I suppose every kid related to in some way to Rachel Platten's hit single Fight Song this year. The first time I ever heard it was shortly after we ran the story of Kentucky high school basketball player Dalton Maldonado. He posted a link to the song on social media, saying it had become his anthem.

At the risk of sounding trite, it's as though Fight Song was written for the year Maldonado experienced.

This is my fight song
Take back my life song
Prove I'm alright song

In case you haven't heard, Maldonado was pushed out of the closet at a high school basketball game a year ago next week, when players on an opposing team allegedly called him a gay slur then chased him and his team in a bus trying to attack Maldonado. He didn't back down but used the opportunity to come out to everyone in his life.

The reaction from the people in his town of 7,000 in rural Kentucky was mixed. His teammates and coaches embraced and supported him. Yet he claims some administrators, teachers and students, along with teams from other areas who heard the rumors of the gay kid, weren't as kind.

Still, Maldonado wanted to make a difference. We hear so much that there are places in the country a gay kid "can't" come out. Pikevilly, Ky., would be at the top of that "can't" list. Yet Maldonado had found a lot more support than he ever could have imagined. He also wanted to expose some of the homophobia that continues to pervade our sports culture not just in Kentucky but across the country.

When he first emailed us his story, we frankly didn't believe it – outed at a basketball game and chased out of the school by the opposing team. From our reporting, it was all true (though some still deny it). Teammates and coaches backed up his story nearly verbatim.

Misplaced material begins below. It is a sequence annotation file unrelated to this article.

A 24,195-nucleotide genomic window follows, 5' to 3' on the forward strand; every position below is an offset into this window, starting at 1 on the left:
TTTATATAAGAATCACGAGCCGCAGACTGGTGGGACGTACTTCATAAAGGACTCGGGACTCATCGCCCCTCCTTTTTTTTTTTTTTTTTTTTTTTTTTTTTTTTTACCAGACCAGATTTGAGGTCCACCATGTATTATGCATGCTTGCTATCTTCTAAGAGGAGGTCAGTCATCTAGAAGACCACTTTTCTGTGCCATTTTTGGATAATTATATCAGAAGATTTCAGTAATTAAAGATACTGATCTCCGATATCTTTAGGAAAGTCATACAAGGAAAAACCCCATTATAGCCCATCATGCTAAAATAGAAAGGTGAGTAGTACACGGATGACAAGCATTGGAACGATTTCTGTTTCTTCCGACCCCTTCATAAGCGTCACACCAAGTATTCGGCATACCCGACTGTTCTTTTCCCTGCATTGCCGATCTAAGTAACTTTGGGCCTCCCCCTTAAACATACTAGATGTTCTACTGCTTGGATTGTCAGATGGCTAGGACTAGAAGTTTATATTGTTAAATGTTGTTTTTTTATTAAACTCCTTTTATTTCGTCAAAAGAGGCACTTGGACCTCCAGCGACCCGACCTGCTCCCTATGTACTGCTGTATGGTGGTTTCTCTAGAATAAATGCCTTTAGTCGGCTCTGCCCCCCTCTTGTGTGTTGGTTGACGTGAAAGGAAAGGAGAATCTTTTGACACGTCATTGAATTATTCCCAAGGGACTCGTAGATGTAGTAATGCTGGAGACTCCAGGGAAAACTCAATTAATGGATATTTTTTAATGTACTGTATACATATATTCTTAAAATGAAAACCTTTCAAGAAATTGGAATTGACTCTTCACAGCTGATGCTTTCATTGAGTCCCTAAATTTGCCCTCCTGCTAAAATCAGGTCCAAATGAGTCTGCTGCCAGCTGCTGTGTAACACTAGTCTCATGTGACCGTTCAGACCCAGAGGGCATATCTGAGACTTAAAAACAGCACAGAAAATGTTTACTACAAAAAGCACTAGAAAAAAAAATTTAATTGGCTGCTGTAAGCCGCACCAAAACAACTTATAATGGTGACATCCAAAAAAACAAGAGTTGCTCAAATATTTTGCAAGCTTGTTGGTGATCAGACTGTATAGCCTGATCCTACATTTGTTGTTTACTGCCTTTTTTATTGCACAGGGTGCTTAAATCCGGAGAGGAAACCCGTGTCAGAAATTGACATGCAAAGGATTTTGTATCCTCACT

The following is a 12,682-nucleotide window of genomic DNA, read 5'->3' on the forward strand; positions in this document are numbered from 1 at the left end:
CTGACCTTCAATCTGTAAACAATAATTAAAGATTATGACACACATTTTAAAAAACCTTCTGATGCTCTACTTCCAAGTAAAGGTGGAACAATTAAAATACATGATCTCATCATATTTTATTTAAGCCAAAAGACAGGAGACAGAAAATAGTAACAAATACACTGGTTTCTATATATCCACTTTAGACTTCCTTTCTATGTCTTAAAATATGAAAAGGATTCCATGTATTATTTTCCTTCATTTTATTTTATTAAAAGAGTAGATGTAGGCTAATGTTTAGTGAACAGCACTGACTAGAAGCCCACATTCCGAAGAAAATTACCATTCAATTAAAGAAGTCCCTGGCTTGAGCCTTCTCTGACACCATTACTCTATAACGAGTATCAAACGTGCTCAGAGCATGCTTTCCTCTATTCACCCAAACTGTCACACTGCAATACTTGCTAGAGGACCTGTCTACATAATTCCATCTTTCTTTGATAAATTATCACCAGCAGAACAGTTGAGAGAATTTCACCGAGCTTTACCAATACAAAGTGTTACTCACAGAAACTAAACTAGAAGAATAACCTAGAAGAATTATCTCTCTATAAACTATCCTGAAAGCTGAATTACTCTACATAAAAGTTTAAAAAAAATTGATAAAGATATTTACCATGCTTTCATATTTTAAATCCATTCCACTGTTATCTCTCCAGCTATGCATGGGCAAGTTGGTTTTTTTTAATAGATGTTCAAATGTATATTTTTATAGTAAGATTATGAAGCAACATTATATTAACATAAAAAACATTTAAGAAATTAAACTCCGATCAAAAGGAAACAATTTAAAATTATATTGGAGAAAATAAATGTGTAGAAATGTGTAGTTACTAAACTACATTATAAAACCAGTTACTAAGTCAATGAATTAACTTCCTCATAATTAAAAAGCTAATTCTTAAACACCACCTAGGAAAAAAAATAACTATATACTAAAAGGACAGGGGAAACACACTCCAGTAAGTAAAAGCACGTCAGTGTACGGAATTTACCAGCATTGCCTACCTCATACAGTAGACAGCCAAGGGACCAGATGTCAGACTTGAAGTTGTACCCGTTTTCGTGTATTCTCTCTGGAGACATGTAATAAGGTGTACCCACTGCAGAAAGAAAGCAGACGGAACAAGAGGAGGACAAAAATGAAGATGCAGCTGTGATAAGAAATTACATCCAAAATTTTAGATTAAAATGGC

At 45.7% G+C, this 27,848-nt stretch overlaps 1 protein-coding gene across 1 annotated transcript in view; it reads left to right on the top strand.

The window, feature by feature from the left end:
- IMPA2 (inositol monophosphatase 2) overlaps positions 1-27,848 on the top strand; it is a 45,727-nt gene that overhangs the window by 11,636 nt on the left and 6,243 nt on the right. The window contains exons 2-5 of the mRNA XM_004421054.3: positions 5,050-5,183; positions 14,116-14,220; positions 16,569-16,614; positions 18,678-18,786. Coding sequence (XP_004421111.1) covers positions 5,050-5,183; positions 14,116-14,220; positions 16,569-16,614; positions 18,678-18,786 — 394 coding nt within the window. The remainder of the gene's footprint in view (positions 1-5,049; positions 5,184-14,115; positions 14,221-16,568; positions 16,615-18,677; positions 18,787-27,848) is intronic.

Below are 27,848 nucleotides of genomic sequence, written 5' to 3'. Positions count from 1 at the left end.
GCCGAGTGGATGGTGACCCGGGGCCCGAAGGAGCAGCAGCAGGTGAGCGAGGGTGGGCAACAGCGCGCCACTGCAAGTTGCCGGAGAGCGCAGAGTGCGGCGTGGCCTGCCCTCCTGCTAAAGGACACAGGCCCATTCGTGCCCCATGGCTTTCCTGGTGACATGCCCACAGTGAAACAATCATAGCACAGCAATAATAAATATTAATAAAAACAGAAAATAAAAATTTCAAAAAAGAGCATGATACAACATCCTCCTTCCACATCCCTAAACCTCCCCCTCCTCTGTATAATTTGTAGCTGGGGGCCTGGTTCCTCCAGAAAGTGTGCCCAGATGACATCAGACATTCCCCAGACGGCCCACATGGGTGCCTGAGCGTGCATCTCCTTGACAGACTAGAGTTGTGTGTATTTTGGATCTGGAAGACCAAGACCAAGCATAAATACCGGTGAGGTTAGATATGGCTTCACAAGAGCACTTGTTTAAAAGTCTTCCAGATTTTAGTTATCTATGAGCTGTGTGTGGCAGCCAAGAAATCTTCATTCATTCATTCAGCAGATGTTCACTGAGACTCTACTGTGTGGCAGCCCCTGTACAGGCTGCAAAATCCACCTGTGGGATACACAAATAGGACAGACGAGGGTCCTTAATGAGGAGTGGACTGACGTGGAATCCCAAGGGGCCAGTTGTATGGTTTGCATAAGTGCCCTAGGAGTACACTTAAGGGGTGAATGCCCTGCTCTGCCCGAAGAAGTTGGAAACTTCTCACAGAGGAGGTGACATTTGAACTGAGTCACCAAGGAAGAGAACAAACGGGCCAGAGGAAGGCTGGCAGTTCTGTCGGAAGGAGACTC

Outsports has never had a story like Maldonado's, which became a national sensation in a matter of hours. A million people read Outsports' story on him last March, and that's not including the number of people who read his story across other Web sites and on radio and TV stations. It's our most-read coming-out story ever, drawing more readers to Outsports' story than the coming-out of professional athletes like Michael Sam, Jason Collins, Robbie Rogers or anyone else. When he was — accidentally or intentionally — left off of part of the basketball page of his high school yearbook, Maldonado refused to be silent about it. At the recent Atlantic LGBT Summit in Washington, D.C., Maldonado was a powerful force with his Southern drawl that reminded everyone in attendance he was speaking from the rural South.

His story struck a chord with people of all ages. Many thousands of emails, text messages and social-media messages poured in within hours. Maldonado guesses that he has heard from 2,000 LGBT athletes, most of them looking for advice or help dealing with being LGBT in sports. He was named to this year's Out 100, a reflection of the broader impact of his story.

Like a small boat
On the ocean
Sending big waves
Into motion
Like how a single word
Can make a heart open
I might only have one match
But I can make an explosion

Now a freshman at the Univ. of Louisville, Maldonado is continuing his work. He lives in the schools' Bayard Rustin LGBT and Social Justice Themed Living Community and is starting a chapter of GO! Athletes at the school. His work inspired CorTech International to give him a scholarship in their "Make An Impact" program. That scholarship is helping Maldonado attend Louisville.

"CorTech recognizes Dalton for his positive impact in both local and national communities," the company said in a statement. "Dalton has courageously shared with the public his personal story of being a student-athlete who faced adversity, because of his sexual orientation. This selfless act, along with his individual achievements and public contributions, on and off the basketball court, has been an exceptional inspiration to others who have faced adversity based on their sexual orientation or gender identity."

We couldn't agree more. For his courage and refusal to go quietly into the night, along with the incredible power and breadth of his story, Dalton Maldonado is Outsports' Person of the Year.

Honorable Mention: Caitlyn Jenner's impact on the year was powerful. While she hasn't participated in elite sports for decades, her Olympic gold medals helped bring the story and struggle of trans people into the sports world.